Circuit Sees 'Intimate Association' Right in Engagement
A couple's engagement qualifies as the type of "intimate association" protected by the First Amendment under U.S. Supreme Court case law, a federal appeals court ruled Monday.
A divided U.S. Court of Appeals for the Second Circuit made new law by interpreting the U.S. Supreme Court decision of Roberts v. United States Jaycees, 468 U.S. 609 (1984), to recognize an "intimate association right in betrothal."
Judges Robert Sack (See Profile) and Raymond Lohier (See Profile) were in the majority in Matusick v. Erie County Water Authority, 11-1234, a case where a white man claimed he was fired from his job because he had become engaged to, and was living with, a black woman.
Judge Reena Raggi (See Profile) dissented, saying the majority was on shaky ground in its interpretation of Roberts, where the Supreme Court recognized a right of intimate association distinct from the right of expressive association under the First Amendment, saying the right protects "the formation and preservation of certain kinds of highly personal relationships."
The Roberts court said the "affiliations" that might be entitled to constitutional protection "are those that attend the creation and sustenance of a family—marriage, childbirth, the raising and education of children and the cohabitation with one's relatives."
In the Second Circuit's opinion Monday, Sack wrote that Roberts did not say that marriage was the only "intimate association" shielded from state interference by the First Amendment.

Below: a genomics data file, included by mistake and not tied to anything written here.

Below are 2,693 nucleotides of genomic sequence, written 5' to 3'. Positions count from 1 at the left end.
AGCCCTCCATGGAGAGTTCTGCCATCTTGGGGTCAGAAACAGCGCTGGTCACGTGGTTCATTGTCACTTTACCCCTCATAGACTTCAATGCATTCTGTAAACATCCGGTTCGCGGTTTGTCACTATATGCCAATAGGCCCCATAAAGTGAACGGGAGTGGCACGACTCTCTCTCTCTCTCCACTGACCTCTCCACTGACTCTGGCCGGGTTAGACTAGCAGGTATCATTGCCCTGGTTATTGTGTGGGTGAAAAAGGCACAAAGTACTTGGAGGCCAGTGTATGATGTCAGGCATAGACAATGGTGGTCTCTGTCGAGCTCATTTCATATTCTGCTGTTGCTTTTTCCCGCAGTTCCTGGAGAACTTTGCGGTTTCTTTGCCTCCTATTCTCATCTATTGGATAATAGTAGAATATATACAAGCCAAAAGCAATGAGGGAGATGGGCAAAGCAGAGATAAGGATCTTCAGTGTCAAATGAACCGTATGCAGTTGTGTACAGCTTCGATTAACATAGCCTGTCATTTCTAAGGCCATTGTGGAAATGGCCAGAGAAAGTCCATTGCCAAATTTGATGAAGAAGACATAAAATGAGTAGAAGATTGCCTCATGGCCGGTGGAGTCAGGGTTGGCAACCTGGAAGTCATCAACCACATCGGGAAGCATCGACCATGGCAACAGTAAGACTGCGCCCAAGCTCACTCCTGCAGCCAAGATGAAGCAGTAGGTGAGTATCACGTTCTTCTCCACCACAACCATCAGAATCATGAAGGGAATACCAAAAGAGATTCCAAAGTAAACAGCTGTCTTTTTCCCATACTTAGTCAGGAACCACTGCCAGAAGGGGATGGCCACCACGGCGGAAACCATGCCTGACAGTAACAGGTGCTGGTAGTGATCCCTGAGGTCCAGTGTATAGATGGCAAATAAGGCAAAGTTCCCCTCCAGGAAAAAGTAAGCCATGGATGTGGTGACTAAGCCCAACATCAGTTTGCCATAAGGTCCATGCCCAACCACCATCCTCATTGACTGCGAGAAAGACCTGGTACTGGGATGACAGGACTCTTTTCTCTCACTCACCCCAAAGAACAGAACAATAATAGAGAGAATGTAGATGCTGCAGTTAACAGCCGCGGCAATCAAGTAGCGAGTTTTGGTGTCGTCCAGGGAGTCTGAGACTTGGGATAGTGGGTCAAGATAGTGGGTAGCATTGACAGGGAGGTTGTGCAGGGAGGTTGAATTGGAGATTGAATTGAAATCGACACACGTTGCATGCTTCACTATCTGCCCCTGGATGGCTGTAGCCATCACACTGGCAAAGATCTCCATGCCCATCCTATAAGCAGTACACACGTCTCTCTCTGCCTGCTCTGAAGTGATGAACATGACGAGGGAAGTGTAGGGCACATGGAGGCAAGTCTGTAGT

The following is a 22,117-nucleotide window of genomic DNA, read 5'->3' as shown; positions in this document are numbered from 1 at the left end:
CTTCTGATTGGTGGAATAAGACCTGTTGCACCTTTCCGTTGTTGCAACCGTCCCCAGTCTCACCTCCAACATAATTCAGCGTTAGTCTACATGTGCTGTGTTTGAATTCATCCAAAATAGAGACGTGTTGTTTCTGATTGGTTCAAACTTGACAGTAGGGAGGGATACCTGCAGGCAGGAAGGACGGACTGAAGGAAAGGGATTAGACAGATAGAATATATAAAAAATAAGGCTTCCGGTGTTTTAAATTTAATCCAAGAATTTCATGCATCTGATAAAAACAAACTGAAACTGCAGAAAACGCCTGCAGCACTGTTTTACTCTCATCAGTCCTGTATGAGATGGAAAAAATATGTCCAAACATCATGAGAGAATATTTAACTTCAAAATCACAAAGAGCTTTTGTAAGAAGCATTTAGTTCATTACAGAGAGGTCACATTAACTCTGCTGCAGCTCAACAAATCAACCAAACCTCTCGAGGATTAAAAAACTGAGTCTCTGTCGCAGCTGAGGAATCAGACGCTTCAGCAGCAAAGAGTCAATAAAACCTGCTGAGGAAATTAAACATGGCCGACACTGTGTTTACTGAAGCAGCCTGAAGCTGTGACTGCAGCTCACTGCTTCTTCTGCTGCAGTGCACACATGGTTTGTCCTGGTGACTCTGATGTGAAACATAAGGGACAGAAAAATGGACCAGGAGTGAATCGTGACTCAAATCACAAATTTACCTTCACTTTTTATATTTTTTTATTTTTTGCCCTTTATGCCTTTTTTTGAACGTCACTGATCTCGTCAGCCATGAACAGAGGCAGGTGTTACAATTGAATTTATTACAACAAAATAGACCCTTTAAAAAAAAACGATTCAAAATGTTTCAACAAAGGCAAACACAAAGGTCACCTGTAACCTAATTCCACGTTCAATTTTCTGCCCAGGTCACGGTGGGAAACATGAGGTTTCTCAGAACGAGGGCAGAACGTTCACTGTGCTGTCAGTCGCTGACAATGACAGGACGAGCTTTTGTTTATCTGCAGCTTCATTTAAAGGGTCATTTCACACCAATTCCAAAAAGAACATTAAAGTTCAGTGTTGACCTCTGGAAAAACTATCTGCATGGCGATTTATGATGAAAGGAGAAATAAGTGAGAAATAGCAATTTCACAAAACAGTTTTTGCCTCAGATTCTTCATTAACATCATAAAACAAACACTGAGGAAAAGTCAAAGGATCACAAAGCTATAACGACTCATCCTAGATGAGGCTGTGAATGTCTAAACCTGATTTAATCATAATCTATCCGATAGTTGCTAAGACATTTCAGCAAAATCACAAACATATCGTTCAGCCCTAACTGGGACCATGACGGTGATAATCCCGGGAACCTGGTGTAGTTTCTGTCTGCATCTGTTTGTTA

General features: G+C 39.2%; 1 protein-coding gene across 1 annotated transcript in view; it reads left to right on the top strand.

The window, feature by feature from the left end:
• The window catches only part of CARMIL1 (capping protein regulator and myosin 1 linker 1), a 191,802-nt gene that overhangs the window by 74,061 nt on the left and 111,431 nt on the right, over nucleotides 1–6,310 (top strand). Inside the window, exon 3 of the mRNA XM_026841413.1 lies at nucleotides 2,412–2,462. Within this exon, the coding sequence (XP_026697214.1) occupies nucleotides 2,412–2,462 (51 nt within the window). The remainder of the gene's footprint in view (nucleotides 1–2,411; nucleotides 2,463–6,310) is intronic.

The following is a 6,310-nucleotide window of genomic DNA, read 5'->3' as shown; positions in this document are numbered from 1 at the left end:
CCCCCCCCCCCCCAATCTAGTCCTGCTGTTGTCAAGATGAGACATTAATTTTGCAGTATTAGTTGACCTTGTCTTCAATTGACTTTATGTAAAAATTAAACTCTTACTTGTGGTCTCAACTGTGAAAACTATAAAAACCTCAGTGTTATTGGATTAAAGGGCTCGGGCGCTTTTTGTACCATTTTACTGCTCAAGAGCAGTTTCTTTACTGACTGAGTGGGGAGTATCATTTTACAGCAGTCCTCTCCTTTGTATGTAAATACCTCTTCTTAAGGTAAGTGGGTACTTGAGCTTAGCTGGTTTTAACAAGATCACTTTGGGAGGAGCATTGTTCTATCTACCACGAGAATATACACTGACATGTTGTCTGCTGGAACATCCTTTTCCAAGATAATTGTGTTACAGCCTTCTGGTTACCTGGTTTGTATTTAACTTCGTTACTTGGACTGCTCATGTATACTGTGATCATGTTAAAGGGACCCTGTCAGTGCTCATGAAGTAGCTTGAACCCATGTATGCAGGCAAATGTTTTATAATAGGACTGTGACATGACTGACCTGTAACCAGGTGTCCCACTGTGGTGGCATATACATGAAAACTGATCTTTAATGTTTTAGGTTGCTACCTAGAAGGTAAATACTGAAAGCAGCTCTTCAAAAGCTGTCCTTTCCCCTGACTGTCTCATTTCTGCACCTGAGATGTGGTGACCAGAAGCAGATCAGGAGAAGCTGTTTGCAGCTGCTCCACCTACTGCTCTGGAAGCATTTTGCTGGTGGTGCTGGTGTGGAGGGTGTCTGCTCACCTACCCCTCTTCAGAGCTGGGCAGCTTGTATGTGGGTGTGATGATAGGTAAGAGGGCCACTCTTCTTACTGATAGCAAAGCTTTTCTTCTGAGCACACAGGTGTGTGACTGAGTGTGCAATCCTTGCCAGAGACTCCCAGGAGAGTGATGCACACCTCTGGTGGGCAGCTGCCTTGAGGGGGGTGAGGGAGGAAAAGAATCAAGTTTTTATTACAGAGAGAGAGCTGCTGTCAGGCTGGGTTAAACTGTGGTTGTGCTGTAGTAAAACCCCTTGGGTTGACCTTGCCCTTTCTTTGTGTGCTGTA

"The Roberts Court's reference to traditional familial relationships, most notably marriage, has led some courts to conclude that the right does not extend to romantic relationships beyond marriage," Sack said. "We think this is an unduly narrow reading of Roberts. The Court did not suggest that constitutional protections extended only to the relationships it enumerated."
Plaintiff Scott Matusick, who is white, became engaged to Anita Starks, a black woman, in 2004, and the two moved in together in 2005 and were married in 2009.
Matusick worked at the Erie County Water Authority (ECWA), beginning in 1992. He was a dispatcher in 2004 when he claimed that one of his supervisors and some coworkers harassed him, using racial epithets and threatening him about his relationship with Starks.
Matusick charged that this racial animus led the authority to discipline him and ultimately terminate him on the pretext that he repeatedly blocked a security monitoring camera so he could be unobserved, slept or watched television on the job and failed to promptly respond to complaints of water line breaks.